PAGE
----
The Florence River Park has an a new wave that can serve as a savior for the Front Range in low flow years. Flows in the mid 200s or so are enough for a surf if your fins aren’t particularly fragile – the photo above is in that range. It surfs better higher though. Mid-300s were giving up surfs on a Badfish iSk8 and paddleboards. More water is better until 1,000 cfs or so, which is the prime flow, plus or minus 50 cfs or so. At those levels it forms a green face with a small, retentive pile on top and green shoulders that have enough power to give up great rides. Between 1,000 and 1,600, more of a pile starts to develop in the center of the wave, so it gets even more retentive but less glassy. The shoulders to the side of the foam ball still surf well even at higher flows, but things get too high and blown out somewhere between 1,600 and 3,000.
The current working title/name for the wave is .38 Special.
Fall 2019 Update: High spring flows, along with the rocks and sediment they moved around, weren’t kind to the Florence wave. A number of boulders moved around, including one that moved into the runout of the wave. The channels have also moved around some, and not for the better. The changes have weakened the wave and made it tougher to surf, even though it still looks pretty good at what were surfable flows the year before. It’s worth keeping an eye on condition reports through the Colorado River Surfers facebook page, particularly if you’re considering a significant drive to the wave.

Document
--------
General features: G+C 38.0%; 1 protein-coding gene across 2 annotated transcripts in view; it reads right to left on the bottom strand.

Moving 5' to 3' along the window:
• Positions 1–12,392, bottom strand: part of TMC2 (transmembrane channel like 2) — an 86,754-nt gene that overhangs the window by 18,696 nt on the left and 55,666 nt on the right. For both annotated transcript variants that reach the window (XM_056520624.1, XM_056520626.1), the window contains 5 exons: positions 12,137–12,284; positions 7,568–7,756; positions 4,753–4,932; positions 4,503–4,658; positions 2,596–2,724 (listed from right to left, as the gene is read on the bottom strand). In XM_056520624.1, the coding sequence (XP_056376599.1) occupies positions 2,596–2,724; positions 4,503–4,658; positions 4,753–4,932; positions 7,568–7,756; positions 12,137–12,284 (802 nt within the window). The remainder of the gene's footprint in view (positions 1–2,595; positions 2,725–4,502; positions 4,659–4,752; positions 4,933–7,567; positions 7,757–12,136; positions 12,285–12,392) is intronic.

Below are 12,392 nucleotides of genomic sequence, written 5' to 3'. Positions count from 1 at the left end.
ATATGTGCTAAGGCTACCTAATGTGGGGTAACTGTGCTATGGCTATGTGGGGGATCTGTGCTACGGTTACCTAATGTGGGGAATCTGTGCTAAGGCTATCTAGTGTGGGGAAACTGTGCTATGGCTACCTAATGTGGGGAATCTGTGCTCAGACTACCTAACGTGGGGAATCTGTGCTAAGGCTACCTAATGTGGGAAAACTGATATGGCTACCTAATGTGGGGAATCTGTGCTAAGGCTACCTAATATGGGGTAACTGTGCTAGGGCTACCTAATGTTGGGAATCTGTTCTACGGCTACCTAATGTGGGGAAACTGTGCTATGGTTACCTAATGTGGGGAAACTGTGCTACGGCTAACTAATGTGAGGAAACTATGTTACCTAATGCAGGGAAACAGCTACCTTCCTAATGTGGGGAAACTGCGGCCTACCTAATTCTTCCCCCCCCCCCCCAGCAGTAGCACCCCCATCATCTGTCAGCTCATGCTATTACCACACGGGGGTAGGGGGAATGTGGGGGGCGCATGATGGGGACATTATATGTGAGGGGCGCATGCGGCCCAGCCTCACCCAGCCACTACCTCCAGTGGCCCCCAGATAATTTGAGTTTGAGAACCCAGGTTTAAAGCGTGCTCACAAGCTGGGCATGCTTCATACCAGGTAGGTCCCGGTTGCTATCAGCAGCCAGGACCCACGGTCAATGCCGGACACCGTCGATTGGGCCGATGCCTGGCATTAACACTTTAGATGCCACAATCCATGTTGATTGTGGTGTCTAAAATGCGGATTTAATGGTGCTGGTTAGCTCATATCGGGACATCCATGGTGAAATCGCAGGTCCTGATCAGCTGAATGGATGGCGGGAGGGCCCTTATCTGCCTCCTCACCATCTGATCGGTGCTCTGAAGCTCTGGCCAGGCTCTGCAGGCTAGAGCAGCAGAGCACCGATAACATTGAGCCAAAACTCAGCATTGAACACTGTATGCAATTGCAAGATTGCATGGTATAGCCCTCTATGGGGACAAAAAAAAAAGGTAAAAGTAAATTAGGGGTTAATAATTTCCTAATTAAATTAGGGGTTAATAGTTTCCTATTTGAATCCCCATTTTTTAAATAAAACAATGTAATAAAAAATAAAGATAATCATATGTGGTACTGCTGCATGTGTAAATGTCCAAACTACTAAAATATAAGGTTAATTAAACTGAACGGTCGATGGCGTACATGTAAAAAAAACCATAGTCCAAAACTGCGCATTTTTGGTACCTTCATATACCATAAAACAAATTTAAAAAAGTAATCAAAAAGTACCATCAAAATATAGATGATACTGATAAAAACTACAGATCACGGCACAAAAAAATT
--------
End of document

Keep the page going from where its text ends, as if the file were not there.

You can certainly surf a longboard here at lower flows, and real short wakesurfers can work if you’re real delicate about it as the flows come up, but for the most part stick to higher-volume boards with lower flows. With higher flows (450+ or so), surfers have been having good luck with fish-style boards in the 6′-6’6″ range like this.
The State of Colorado took over the USGS gauge at Portland Colorado, which is just downstream of the wave. It should give a relatively accurate reading of the flows at the wave.
For photos of the waves at specific flows, check out the River Surf Report.
The park has its own dedicated parking area near the wave. You should drive there and walk to the obvious wave.